Forewarned (creative nonfiction)

The very first car I drove since 2009 has been within the family, now given to my brother to drive around. The car was a Honda Accord and belonged to my mom, but, being the mommy's boy that I am, it didn't cause me much hassle to hijack the car from her, and many people in college knew me with the car. I loved the car, and I made sure I cruised it for about 10 years before giving it to my brother to use. I was actually tired of the car since it gave me difficult times that required me to reach the mechanic.

By 2017, my older brother had given me his car for a little token, which I barely paid back. This was one moment I knew my family would let go, even when it wasn't convenient. It was an SUV Volkswagen, which brought me much comfort and class. Little did I know that the Volkswagen car would not last beyond three years. The gear box was compromised, and after several attempts to fix it, I had to sell off the car at a ridiculously cheap price. After the sale of the car, I resorted to trekking or public transportation, though with a prayer for a miracle.

My colleague had always desired to own a car, to act like a boss, and he gathered money to buy a car. He began to take steps, such as joining cooperative societies, all with the intention of sourcing funds for the new project.

On one Friday evening, while on transit to Ilorin, I got a message notification from my colleague, and he sent me an SMS, which I hurriedly opened. "
"I have just bought a Murano Jeep for ₦980, 000." I received his SMS notification, and immediately I knew his purchase was done in haste. I sent him congratulatory messages to commend his rejoicing. After settling down at the quarters from my journey, I went to see my colleague to congratulate him formally. He was not too happy, but he sounded optimistic. He told me that the car was giving me headaches and that he wished he had not bought it.
Barely two months later, his dream of riding in an SUV car was dashed, and he had to resell the car at a 50% loss. It was painful, but I had to sit down to counsel him, to which he obliged. I narrated the ordeals I encountered while driving my already-sold SUV Volkswagen and advised him to stay away from buying until he had attained significant corrections.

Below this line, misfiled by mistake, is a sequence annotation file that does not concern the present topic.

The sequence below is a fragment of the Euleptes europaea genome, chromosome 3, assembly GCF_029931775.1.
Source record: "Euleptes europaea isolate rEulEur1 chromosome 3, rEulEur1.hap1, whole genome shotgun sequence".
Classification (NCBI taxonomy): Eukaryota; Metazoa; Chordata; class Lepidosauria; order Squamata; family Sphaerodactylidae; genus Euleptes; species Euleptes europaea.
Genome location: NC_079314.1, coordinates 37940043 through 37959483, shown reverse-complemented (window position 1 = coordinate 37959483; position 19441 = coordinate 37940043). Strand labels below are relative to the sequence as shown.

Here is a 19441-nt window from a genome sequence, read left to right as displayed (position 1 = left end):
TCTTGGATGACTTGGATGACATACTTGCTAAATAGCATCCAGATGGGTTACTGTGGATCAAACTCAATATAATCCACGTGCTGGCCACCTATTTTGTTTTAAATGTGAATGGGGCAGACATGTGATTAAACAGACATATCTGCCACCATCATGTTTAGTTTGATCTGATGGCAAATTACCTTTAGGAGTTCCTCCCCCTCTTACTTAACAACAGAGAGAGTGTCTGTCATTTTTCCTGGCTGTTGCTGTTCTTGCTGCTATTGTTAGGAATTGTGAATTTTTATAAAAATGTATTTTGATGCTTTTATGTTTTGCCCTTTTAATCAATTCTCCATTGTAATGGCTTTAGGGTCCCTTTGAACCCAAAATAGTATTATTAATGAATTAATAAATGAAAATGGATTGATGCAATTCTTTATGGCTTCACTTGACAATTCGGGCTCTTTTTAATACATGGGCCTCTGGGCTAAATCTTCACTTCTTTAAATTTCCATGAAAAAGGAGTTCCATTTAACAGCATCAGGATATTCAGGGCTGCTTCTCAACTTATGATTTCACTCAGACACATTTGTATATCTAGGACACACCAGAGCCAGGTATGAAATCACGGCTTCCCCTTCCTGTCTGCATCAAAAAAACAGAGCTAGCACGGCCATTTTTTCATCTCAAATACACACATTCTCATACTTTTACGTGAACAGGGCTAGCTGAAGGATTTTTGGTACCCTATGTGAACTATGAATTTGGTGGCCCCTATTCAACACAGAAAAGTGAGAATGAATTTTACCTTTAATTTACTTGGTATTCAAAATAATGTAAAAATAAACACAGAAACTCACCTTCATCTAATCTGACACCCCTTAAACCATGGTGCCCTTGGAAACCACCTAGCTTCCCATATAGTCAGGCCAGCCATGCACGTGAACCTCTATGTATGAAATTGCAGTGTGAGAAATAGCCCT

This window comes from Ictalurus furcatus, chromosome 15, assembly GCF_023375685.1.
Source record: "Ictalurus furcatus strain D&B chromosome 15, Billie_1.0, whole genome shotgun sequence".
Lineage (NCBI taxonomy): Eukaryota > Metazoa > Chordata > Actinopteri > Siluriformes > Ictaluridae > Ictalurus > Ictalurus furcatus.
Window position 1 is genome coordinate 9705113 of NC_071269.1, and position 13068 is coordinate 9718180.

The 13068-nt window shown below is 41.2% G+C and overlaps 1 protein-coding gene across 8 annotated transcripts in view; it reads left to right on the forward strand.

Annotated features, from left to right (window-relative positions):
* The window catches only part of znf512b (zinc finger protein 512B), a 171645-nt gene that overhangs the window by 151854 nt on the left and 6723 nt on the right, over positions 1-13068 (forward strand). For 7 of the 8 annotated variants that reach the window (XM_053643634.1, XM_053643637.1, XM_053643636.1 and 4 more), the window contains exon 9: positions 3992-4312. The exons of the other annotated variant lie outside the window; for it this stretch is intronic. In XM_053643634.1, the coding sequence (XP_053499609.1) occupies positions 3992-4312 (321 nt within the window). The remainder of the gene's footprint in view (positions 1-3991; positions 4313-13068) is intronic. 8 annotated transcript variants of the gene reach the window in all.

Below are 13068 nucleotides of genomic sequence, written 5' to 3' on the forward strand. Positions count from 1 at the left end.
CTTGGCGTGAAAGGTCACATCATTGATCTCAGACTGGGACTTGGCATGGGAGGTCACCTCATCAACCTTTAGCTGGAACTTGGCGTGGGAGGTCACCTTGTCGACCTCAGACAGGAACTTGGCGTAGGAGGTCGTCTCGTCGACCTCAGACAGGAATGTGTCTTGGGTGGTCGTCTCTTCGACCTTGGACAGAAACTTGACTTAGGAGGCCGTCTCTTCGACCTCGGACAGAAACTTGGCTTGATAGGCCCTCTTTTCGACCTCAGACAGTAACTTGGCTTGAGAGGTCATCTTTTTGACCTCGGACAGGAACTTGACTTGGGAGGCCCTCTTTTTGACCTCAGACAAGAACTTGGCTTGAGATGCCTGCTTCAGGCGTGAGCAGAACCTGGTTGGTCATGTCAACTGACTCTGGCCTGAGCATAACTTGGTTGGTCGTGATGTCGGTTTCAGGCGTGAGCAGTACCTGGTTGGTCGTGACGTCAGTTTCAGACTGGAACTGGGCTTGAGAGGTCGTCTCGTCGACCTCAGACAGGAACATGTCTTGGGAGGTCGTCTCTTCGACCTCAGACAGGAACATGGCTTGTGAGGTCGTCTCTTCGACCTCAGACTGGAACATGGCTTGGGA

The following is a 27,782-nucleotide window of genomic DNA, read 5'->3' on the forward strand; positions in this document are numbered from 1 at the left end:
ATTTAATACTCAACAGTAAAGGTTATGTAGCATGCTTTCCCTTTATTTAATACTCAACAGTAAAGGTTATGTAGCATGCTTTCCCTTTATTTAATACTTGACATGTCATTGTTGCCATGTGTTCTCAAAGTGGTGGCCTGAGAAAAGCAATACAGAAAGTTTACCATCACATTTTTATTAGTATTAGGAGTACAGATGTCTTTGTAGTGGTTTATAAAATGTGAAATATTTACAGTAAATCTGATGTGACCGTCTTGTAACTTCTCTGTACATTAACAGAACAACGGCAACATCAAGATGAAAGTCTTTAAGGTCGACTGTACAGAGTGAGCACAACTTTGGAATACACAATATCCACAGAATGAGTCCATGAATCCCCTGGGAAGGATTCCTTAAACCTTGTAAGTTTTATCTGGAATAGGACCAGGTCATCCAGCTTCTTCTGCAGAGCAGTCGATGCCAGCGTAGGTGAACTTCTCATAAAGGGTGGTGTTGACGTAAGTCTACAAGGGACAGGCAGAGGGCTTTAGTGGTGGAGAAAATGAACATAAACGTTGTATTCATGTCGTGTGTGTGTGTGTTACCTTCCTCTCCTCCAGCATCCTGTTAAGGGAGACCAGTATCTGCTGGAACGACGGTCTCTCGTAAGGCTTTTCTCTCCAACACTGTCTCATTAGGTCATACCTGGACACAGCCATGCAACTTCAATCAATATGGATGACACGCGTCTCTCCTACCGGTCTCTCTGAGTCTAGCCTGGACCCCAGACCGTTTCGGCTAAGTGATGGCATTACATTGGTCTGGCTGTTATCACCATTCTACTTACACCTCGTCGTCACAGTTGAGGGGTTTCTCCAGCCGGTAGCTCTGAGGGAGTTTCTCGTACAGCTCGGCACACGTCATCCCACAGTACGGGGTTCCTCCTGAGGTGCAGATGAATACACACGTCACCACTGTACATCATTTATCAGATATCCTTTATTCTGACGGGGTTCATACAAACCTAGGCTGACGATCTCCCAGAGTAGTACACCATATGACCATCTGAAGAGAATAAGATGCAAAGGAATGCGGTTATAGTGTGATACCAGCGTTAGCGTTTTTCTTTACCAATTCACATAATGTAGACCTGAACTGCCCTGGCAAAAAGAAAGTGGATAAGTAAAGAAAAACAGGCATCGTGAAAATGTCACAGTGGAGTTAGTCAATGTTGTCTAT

Shock, however, was unfinished with me, as my colleague had barely used it for months before he opted for another car.



This time around, he bought a Honda car with a lot of space behind it. I was hurt that a medical doctor could be very gullible. I made a mockery of himself, saying the car looked like a matchbox. He gave me the car to drive, which he grudgingly accepted. Immediately, I laid my hands on the steering wheel for a test drive, and I told him to return the car immediately. He paused for a moment, and I wondered what he thought about.

"Alright then," he responded.

He returned the car as advised and remained carless for the period of his remaining stay, which was about 3 months. I saw his reactions whenever the car was brought up by the staff at our workplace. He was not particularly moved, even though it was evident on his face that he had gone through a lot.

"Next time, buy a confirmed Tokunbo car; it will give you fewer worries." I advised. He stayed for more than a year without using a car. And when he bought the third car, I was pleased he took his time before committing such funds.

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